Brexit could see Scotland’s emerging tidal power industry fail to cash in on the commercial potential of its “world leading” technologies, the Scottish Energy Minister warned yesterday.
Speaking in Inverness, Paul Wheelhouse said that without continuing access to European funding to help make devices invested and tested here commercially viable, other countries such as Canada could reap the benefits.
The minister added that the industry had been “holed below the water line” by the UK Government and the decision to quit the EU.
He said: “We risk losing an industry that Scotland is leading the way with if we are not able to access funding.
“We risk losing the market lead we currently have in the way we did with onshore wind.”
Mr Wheelhouse’s comments followed his recent call for the UK Government to clarify its commitment to renewables and include ‘sector deals’ for wind and marine energy in its industrial strategy.
Despite his warning he said he did not want to “fear monger” for the future of Scotland’s tidal generation sector, which has recently achieved a number of important milestones in its development.
He added that he was working closely with UK Government ministers on the issue. Mr Wheelhouse said he hoped industry relationships with Europe would continue after Brexit and new ones could be forged with countries outwith the EU.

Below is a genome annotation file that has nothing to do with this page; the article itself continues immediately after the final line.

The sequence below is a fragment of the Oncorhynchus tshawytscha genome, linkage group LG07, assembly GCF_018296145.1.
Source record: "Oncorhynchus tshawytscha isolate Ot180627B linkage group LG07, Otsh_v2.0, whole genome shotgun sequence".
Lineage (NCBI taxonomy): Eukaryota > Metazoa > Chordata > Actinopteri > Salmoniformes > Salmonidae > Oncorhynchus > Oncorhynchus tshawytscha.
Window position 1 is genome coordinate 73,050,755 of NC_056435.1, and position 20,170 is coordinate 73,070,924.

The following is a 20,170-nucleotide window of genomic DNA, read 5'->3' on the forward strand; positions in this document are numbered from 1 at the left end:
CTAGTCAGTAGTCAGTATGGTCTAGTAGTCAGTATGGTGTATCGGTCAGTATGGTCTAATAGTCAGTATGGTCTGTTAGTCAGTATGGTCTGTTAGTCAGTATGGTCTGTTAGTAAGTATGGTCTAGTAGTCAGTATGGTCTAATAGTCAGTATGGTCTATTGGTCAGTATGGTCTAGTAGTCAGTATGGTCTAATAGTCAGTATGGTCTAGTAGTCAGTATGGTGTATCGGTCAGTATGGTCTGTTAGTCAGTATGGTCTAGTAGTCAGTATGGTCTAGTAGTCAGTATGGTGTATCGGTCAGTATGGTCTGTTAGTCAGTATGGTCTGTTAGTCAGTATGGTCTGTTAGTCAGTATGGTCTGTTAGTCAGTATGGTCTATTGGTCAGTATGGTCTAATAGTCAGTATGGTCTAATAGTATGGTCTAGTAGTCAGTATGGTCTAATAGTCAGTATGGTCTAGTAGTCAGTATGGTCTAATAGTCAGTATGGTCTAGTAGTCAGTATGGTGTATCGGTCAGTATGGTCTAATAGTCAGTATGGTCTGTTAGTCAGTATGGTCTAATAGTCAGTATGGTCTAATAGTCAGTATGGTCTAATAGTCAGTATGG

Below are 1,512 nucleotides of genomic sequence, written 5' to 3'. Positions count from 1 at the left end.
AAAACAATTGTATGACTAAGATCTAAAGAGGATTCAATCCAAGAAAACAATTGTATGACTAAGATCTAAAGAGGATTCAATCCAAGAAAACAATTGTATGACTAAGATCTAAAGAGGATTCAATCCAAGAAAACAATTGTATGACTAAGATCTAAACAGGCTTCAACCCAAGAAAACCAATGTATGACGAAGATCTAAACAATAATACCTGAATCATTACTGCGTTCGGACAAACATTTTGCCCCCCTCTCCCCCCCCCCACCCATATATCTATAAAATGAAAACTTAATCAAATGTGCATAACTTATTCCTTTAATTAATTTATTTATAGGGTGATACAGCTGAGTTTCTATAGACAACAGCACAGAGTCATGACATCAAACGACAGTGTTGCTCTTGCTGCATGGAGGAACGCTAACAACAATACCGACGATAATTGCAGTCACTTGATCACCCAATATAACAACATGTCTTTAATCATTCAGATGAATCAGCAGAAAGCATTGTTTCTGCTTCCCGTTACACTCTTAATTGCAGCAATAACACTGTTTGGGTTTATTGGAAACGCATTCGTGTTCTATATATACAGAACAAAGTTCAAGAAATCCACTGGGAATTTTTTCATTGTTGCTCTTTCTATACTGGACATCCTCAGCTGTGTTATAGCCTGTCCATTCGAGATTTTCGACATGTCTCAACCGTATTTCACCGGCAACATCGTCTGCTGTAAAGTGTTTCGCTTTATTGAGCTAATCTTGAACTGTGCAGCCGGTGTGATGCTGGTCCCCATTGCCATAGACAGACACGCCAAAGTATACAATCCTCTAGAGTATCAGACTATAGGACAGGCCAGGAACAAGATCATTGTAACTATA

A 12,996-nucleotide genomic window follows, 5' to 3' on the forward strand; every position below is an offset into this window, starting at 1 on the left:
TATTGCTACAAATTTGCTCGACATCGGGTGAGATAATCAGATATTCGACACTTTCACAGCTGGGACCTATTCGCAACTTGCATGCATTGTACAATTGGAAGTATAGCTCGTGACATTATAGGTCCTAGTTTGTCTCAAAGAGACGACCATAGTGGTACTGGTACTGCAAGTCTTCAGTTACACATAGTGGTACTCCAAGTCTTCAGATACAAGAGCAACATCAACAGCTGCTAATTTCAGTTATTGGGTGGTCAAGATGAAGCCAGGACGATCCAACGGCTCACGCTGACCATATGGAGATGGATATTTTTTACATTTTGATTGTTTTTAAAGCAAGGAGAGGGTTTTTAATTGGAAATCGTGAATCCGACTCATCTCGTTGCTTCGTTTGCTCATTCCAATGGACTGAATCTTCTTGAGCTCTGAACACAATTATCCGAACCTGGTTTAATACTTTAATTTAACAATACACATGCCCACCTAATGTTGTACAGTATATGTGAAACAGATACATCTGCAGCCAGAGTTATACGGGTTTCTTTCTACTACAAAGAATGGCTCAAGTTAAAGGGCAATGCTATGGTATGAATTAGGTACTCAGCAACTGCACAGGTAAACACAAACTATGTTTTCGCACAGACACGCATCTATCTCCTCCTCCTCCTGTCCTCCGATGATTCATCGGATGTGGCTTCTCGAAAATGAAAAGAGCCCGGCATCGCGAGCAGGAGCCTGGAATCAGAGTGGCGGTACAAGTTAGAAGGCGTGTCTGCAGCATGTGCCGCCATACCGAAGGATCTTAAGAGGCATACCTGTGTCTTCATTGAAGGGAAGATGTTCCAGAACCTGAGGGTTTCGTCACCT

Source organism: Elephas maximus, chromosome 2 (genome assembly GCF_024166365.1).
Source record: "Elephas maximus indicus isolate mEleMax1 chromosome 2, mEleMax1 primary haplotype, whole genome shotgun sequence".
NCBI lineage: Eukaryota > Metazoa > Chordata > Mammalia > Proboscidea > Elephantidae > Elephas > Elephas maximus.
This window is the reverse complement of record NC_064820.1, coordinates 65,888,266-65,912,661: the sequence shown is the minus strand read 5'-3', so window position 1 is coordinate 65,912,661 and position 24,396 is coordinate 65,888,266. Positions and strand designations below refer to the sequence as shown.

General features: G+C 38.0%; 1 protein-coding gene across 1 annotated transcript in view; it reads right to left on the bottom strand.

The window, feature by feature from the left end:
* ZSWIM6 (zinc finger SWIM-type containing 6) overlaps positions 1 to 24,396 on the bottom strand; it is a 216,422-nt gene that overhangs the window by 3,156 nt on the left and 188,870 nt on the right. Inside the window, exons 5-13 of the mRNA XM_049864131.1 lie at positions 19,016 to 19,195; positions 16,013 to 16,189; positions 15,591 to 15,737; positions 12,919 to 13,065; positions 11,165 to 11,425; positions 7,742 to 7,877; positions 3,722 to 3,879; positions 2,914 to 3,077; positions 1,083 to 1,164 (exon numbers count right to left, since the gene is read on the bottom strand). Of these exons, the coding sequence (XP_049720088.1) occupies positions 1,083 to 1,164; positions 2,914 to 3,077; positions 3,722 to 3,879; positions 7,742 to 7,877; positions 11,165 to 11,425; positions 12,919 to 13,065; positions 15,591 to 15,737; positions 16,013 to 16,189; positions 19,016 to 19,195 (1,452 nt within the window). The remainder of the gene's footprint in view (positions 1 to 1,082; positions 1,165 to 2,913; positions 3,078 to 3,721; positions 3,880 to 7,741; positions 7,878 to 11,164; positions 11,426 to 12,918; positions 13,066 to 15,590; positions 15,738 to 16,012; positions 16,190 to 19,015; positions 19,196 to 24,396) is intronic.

Mr Wheelhouse was speaking after giving the keynote address at this year’s Scottish Highland Renewable Energy Conference in Inverness.
The minister urged delegates at the event, organised by law firm Harper Macleod, to make their voices heard in the current consultation on the Scottish Government’s draft energy strategy, which closes at the end of May.
Addressing the conference, he said: “The low carbon and renewable energy sector in Scotland already supported 58,500 jobs by 2015, turning over £10.5 billion and greenhouse gas emissions in Scotland had, by 2014, reduced by 45.8% since 1990, helping us to achieve our 2020 climate target, six years early.
“The Highlands and Islands is an acknowledged powerhouse of renewable energy research and development, such as at EMEC in Orkney, and has recognised potential for jobs growth associated with the renewables supply chain, including manufacturing, installation and in operations and maintenance.
“The region is well placed to capitalise upon the wealth of wind, marine, and hydro resources in the area.”